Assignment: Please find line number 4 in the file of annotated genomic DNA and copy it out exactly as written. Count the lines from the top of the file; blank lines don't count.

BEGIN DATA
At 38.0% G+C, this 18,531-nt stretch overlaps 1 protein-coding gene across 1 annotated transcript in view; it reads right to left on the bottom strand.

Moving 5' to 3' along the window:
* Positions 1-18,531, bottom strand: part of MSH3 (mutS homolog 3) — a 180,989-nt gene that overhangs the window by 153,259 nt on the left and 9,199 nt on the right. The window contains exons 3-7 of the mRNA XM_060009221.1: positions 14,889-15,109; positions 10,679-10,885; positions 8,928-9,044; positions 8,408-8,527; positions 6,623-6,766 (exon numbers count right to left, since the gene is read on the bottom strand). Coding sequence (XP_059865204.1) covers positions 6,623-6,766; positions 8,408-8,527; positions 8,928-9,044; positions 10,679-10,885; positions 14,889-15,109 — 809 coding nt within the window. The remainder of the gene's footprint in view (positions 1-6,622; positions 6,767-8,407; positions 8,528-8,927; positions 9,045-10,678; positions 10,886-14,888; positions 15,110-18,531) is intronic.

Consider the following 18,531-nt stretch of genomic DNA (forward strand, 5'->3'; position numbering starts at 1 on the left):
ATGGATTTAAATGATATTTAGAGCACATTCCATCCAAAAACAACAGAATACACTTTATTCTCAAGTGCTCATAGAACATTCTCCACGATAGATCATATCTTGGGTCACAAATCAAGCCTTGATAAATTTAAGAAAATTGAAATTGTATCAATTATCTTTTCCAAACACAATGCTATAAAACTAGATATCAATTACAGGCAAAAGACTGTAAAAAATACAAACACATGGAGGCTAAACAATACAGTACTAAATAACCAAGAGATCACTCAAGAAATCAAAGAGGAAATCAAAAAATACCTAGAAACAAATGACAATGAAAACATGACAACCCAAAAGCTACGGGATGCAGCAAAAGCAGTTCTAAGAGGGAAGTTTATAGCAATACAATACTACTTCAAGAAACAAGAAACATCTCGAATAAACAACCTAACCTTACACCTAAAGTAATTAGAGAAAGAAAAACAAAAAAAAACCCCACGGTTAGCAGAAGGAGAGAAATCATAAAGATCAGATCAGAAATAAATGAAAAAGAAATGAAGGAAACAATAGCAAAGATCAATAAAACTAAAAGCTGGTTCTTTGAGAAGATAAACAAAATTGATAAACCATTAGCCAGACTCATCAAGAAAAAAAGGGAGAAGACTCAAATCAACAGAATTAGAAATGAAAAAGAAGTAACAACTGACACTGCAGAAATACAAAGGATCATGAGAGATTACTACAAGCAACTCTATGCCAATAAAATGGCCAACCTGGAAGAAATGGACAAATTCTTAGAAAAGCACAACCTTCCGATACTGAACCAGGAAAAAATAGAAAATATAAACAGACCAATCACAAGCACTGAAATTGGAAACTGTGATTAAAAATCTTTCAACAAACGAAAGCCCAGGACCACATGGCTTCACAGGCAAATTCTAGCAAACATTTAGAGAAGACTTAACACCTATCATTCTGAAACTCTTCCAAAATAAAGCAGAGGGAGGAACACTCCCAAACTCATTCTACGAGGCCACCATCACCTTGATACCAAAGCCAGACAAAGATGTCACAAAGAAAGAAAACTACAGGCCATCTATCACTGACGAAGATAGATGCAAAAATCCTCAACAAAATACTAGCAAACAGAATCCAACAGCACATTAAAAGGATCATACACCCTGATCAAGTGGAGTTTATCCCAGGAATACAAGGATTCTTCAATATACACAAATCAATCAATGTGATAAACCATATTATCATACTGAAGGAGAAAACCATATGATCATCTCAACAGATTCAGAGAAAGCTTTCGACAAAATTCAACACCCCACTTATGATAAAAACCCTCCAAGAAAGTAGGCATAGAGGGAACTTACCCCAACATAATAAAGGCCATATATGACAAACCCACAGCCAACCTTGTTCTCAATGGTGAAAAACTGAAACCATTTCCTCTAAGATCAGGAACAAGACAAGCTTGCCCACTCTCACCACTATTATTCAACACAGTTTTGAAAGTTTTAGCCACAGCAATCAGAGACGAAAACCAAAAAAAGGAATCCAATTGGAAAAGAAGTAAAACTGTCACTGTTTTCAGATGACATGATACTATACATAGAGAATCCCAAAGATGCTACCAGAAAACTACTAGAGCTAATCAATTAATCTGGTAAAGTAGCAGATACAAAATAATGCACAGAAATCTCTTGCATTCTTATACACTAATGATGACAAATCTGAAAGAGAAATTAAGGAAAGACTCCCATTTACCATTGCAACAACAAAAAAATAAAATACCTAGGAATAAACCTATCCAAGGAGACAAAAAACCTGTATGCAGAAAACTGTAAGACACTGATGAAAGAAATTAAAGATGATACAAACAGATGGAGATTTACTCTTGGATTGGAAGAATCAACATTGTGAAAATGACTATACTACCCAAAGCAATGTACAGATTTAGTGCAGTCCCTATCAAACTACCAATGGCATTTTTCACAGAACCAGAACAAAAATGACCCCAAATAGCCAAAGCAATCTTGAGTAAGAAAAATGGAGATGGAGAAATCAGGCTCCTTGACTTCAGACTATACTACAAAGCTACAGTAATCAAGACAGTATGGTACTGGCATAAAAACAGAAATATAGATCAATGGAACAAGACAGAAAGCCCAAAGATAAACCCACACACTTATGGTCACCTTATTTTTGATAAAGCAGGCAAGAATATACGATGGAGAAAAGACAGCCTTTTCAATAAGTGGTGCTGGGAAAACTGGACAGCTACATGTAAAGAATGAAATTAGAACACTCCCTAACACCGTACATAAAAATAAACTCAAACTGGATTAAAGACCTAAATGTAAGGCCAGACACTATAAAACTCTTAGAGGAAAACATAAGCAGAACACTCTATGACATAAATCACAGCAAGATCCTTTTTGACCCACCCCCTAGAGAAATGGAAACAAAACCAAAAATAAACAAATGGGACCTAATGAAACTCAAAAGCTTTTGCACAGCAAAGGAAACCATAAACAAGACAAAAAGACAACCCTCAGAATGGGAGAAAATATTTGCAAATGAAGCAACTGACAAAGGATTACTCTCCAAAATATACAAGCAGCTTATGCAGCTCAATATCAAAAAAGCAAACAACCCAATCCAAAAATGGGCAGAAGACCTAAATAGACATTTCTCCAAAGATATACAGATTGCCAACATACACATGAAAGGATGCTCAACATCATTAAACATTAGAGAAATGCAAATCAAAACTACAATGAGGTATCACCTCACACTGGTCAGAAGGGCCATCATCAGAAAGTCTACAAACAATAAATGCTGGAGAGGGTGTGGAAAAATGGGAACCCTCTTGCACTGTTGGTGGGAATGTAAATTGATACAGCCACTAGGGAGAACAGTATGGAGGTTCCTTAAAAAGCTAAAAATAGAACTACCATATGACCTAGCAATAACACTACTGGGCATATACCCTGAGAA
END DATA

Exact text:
Consider the following 18,531-nt stretch of genomic DNA (forward strand, 5'->3'; position numbering starts at 1 on the left):